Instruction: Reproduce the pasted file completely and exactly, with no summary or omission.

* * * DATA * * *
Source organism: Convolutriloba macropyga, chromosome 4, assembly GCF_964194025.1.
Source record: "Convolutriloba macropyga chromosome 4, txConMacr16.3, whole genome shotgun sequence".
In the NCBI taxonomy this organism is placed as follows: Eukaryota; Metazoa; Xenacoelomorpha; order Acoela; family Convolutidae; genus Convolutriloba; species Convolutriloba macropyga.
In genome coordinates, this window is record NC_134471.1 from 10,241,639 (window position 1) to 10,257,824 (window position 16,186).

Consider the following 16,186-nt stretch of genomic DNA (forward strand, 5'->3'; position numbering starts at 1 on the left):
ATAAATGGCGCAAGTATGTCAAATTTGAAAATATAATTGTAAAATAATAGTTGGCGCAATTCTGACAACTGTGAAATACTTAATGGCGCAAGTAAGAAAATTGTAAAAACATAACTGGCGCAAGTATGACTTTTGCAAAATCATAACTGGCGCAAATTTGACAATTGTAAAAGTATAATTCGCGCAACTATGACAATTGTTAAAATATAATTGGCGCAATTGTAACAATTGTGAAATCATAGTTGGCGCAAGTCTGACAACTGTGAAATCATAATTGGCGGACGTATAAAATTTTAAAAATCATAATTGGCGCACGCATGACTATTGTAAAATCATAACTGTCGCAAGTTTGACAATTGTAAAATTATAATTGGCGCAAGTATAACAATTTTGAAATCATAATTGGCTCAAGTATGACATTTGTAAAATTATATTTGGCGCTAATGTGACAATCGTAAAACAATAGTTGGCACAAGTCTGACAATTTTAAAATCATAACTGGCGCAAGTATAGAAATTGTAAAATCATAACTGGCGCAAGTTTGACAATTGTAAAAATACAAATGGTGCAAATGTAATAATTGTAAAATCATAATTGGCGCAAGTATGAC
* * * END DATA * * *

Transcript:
Source organism: Convolutriloba macropyga, chromosome 4, assembly GCF_964194025.1.
Source record: "Convolutriloba macropyga chromosome 4, txConMacr16.3, whole genome shotgun sequence".
In the NCBI taxonomy this organism is placed as follows: Eukaryota; Metazoa; Xenacoelomorpha; order Acoela; family Convolutidae; genus Convolutriloba; species Convolutriloba macropyga.
In genome coordinates, this window is record NC_134471.1 from 10,241,639 (window position 1) to 10,257,824 (window position 16,186).

Consider the following 16,186-nt stretch of genomic DNA (forward strand, 5'->3'; position numbering starts at 1 on the left):
ATAAATGGCGCAAGTATGTCAAATTTGAAAATATAATTGTAAAATAATAGTTGGCGCAATTCTGACAACTGTGAAATACTTAATGGCGCAAGTAAGAAAATTGTAAAAACATAACTGGCGCAAGTATGACTTTTGCAAAATCATAACTGGCGCAAATTTGACAATTGTAAAAGTATAATTCGCGCAACTATGACAATTGTTAAAATATAATTGGCGCAATTGTAACAATTGTGAAATCATAGTTGGCGCAAGTCTGACAACTGTGAAATCATAATTGGCGGACGTATAAAATTTTAAAAATCATAATTGGCGCACGCATGACTATTGTAAAATCATAACTGTCGCAAGTTTGACAATTGTAAAATTATAATTGGCGCAAGTATAACAATTTTGAAATCATAATTGGCTCAAGTATGACATTTGTAAAATTATATTTGGCGCTAATGTGACAATCGTAAAACAATAGTTGGCACAAGTCTGACAATTTTAAAATCATAACTGGCGCAAGTATAGAAATTGTAAAATCATAACTGGCGCAAGTTTGACAATTGTAAAAATACAAATGGTGCAAATGTAATAATTGTAAAATCATAATTGGCGCAAGTATGAC